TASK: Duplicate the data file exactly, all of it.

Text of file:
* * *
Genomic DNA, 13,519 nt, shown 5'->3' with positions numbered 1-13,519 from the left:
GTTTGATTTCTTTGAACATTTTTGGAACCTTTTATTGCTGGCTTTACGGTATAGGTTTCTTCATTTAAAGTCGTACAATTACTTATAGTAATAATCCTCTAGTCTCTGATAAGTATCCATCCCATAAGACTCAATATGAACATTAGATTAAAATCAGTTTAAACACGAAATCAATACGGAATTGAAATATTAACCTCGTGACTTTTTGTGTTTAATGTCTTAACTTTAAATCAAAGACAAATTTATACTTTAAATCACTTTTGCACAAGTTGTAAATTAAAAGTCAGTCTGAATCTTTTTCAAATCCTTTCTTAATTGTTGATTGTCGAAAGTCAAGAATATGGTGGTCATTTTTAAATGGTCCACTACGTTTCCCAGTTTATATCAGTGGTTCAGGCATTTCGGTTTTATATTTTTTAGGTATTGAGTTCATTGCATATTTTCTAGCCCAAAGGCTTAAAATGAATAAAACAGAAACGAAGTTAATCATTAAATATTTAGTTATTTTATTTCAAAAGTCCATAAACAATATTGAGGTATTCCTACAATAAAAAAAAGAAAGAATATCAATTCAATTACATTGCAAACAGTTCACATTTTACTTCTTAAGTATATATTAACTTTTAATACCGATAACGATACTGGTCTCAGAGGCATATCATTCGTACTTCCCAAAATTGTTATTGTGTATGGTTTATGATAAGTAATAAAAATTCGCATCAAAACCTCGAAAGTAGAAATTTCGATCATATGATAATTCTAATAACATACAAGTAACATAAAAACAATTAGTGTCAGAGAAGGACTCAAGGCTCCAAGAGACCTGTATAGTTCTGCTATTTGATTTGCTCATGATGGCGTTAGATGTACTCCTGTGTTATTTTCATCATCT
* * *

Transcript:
Genomic DNA, 13,519 nt, shown 5'->3' with positions numbered 1-13,519 from the left:
GTTTGATTTCTTTGAACATTTTTGGAACCTTTTATTGCTGGCTTTACGGTATAGGTTTCTTCATTTAAAGTCGTACAATTACTTATAGTAATAATCCTCTAGTCTCTGATAAGTATCCATCCCATAAGACTCAATATGAACATTAGATTAAAATCAGTTTAAACACGAAATCAATACGGAATTGAAATATTAACCTCGTGACTTTTTGTGTTTAATGTCTTAACTTTAAATCAAAGACAAATTTATACTTTAAATCACTTTTGCACAAGTTGTAAATTAAAAGTCAGTCTGAATCTTTTTCAAATCCTTTCTTAATTGTTGATTGTCGAAAGTCAAGAATATGGTGGTCATTTTTAAATGGTCCACTACGTTTCCCAGTTTATATCAGTGGTTCAGGCATTTCGGTTTTATATTTTTTAGGTATTGAGTTCATTGCATATTTTCTAGCCCAAAGGCTTAAAATGAATAAAACAGAAACGAAGTTAATCATTAAATATTTAGTTATTTTATTTCAAAAGTCCATAAACAATATTGAGGTATTCCTACAATAAAAAAAAGAAAGAATATCAATTCAATTACATTGCAAACAGTTCACATTTTACTTCTTAAGTATATATTAACTTTTAATACCGATAACGATACTGGTCTCAGAGGCATATCATTCGTACTTCCCAAAATTGTTATTGTGTATGGTTTATGATAAGTAATAAAAATTCGCATCAAAACCTCGAAAGTAGAAATTTCGATCATATGATAATTCTAATAACATACAAGTAACATAAAAACAATTAGTGTCAGAGAAGGACTCAAGGCTCCAAGAGACCTGTATAGTTCTGCTATTTGATTTGCTCATGATGGCGTTAGATGTACTCCTGTGTTATTTTCATCATCT